Hoping to get the decks and hatches on tomorrow, as July has few opportunities for the crew to get together again. We'll see how far we get--we need to shut down early to head for our various destinations--Cricket to Colorado, Pat and I to Maine to build a Viking Faering. 

Wednesday, June 5, 2019

Bert Loper's Boat

Bert Loper died at his oars in Grand Canyon just shy of his 80th birthday. His companions caught his boat several miles downstream and pulled it up on the bank, where it remained as a memorial to the Grand Old Man of the Colorado. 

But the elements have not been kind and 70 years later little remains of Bert's Grand Canyon.

It seemed like as good a time as any to build a replica before there is nothing left. Using photographs, correspondence, reports, journals, and some measurements Andy Hutchinson and I took fifteen years ago, Cricket and I were able to pull together what we think are a pretty accurate set of lines.

This week we seized the opportunity of Cricket, Pat and I all being off river and got started. Monday we began building ribs and built a strongback.

On Tuesday we finished the ribs, bulkheads, bow post and transom and began hanging them on the strongback.

Today we installed the inner chine and a sort of inner gunwale.

Then we patterned the side panels, cut two of them and screwed them on. The floor is massive--five feet wide and seventeen feet long. Fifty-six feet of scarf cutting to assemble the beast.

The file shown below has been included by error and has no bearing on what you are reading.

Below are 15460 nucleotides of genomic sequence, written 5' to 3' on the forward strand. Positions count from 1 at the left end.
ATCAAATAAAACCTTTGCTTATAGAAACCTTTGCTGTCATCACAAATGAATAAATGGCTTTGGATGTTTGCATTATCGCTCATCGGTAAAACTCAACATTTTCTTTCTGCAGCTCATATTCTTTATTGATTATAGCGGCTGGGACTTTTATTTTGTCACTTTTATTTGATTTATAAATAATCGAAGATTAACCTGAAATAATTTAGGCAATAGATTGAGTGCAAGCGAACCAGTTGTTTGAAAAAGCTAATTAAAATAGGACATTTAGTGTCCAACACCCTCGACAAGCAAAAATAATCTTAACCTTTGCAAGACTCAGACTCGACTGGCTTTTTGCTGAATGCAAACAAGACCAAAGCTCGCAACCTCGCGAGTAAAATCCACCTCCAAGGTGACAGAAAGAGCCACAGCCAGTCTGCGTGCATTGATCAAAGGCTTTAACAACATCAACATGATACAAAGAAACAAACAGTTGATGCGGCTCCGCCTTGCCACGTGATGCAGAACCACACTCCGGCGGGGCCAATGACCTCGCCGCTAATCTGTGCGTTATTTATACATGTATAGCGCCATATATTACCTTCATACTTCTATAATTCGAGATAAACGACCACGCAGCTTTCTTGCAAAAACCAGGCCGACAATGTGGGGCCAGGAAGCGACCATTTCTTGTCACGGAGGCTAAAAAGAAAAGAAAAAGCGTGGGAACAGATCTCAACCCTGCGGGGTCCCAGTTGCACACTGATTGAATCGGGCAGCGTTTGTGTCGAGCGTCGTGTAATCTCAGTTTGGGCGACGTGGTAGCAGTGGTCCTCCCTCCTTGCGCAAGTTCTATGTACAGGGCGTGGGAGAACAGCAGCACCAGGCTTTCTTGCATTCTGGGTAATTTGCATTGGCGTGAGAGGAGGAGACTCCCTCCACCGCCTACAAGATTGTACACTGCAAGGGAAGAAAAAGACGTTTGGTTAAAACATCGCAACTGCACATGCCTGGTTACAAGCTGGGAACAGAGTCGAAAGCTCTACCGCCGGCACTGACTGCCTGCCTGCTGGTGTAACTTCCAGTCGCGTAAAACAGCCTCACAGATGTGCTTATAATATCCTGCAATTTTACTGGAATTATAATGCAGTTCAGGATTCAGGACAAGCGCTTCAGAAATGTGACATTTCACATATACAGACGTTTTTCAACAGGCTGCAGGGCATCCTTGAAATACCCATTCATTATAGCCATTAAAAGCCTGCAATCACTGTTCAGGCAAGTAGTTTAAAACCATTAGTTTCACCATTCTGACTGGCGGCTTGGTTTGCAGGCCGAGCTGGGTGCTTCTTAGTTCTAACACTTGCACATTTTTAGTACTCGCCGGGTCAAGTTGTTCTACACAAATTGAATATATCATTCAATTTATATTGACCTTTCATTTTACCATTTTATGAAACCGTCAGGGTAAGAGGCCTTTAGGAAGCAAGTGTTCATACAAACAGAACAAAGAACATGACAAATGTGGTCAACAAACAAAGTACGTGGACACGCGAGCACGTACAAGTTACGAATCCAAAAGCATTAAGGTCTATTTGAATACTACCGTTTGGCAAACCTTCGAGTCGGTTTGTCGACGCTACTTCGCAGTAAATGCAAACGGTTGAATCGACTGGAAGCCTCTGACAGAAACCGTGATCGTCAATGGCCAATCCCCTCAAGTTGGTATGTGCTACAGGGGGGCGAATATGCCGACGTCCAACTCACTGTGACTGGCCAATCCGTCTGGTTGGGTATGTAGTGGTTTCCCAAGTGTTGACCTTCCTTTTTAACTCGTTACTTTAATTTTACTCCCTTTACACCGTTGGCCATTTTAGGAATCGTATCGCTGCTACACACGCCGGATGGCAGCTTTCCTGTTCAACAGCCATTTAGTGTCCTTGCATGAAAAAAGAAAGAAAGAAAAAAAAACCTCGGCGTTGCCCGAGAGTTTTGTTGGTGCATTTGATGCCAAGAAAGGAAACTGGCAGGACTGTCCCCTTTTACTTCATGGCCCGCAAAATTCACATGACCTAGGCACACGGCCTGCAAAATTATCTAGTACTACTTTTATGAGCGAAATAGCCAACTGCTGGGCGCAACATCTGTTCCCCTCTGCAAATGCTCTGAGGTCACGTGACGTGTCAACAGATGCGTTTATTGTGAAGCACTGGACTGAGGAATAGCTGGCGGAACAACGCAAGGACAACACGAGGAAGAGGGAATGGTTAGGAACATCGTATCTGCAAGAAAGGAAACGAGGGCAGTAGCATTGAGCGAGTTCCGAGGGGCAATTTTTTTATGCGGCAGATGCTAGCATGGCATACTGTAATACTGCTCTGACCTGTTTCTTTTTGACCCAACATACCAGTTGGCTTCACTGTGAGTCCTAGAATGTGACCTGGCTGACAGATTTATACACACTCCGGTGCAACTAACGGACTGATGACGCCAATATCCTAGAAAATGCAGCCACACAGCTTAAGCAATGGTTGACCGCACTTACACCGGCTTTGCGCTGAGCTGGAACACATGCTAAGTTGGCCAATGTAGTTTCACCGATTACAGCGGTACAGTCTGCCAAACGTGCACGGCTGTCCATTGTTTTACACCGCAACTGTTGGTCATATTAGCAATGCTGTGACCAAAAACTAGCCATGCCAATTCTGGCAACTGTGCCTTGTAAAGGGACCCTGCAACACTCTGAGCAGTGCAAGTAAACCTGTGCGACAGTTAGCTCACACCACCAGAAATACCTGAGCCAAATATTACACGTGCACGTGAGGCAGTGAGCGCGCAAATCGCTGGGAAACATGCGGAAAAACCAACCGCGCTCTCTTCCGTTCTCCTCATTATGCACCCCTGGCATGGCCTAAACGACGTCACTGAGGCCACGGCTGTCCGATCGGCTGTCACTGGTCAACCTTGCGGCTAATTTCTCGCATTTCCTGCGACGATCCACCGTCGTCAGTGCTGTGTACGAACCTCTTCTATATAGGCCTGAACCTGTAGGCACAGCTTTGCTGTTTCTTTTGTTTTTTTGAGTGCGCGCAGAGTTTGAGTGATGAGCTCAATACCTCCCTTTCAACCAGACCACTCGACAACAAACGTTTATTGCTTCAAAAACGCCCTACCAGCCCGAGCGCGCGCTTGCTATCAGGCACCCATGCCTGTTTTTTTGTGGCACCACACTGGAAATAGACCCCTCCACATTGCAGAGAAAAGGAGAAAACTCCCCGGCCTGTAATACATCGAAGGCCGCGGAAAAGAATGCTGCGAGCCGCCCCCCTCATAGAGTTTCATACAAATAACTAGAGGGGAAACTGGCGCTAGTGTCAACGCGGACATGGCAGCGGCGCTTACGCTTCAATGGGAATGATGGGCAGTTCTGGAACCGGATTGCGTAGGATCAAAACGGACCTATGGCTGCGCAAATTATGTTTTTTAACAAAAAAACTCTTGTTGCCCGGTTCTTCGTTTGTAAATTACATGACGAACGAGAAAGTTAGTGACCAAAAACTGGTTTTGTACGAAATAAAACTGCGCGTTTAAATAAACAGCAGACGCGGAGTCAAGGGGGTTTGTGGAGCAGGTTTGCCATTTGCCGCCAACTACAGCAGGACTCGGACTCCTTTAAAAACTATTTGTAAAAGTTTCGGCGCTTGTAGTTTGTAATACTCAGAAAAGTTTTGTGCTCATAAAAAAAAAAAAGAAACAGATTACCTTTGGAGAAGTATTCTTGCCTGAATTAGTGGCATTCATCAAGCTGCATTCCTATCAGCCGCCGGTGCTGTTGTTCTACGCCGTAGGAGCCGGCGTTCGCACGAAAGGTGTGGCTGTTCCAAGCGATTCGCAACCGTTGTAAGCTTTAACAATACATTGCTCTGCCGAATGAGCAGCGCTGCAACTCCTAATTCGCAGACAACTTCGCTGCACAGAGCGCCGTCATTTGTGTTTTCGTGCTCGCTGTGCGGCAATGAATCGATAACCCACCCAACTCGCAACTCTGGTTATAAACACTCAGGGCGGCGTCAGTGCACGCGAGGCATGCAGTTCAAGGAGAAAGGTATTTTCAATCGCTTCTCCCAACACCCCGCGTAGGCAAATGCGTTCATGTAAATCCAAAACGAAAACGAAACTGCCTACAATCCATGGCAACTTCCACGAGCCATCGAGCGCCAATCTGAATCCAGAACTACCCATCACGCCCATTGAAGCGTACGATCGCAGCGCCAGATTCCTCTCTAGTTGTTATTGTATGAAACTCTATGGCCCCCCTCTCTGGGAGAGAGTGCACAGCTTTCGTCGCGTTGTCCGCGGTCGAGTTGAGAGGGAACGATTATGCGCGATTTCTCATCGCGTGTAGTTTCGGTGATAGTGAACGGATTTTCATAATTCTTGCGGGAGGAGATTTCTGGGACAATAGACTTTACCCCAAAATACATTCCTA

Not bad for three days' work. We'll see how much farther we can get in the next day or so, then it's off to Maine for five weeks of serious boat fun. So blog posts will be even more infrequent I am afraid.

But to tide you over until later this summer, here are a couple nice videos that came out recently about Cricket and I and the boatworks:

Three segments on Arizona craft folk--I show up just before minute 12.

And for those who missed it, here's one that came out last year:

Ouch Ouchy

The months just keep whooshing by. It's river season so at least I have an excuse. I took Hetch Hetchy downriver for a spin. Here she is about to launch into Grand Canyon for the first time in about 45 years.

She got to stare downstream at House Rock Rapid all night--the scene of her loss of front end many years ago.

But we made it fine. It was a treat to see Vasey's Paradise running again after years of decreasing to last fall's pathetic dribble.

All the side streams are happy this year.

Well, I reintroduced Hetch Hetchy to Grand Canyon in style, cracking her front end in Crystal Rapid. We were just a touch too far right.

But that's why we carry four colors of duct tape. She looks as good as new.

But I don't.

Storms and chilly weather. Beats the summer heat.

It's sure a nice place to "work."

The spring convention of Flannelmouth Suckers

My favorite view in Grand Canyon--Lava Falls from Tequila Beach with my morning coffee in hand.


A nice display of Hetch Hetchy's lines. She rowed well, but not quite as quick to turn as a Briggs boat--a wee bit narrow for her length. The lower bow was a bit wetter, but easier to move in the wind. 

And back home to the shop. Hetch will dry out for a while I attend to other things. A pretty simple fix, but the drier the better.

Tuesday, April 9, 2019

Broadening One's Horizons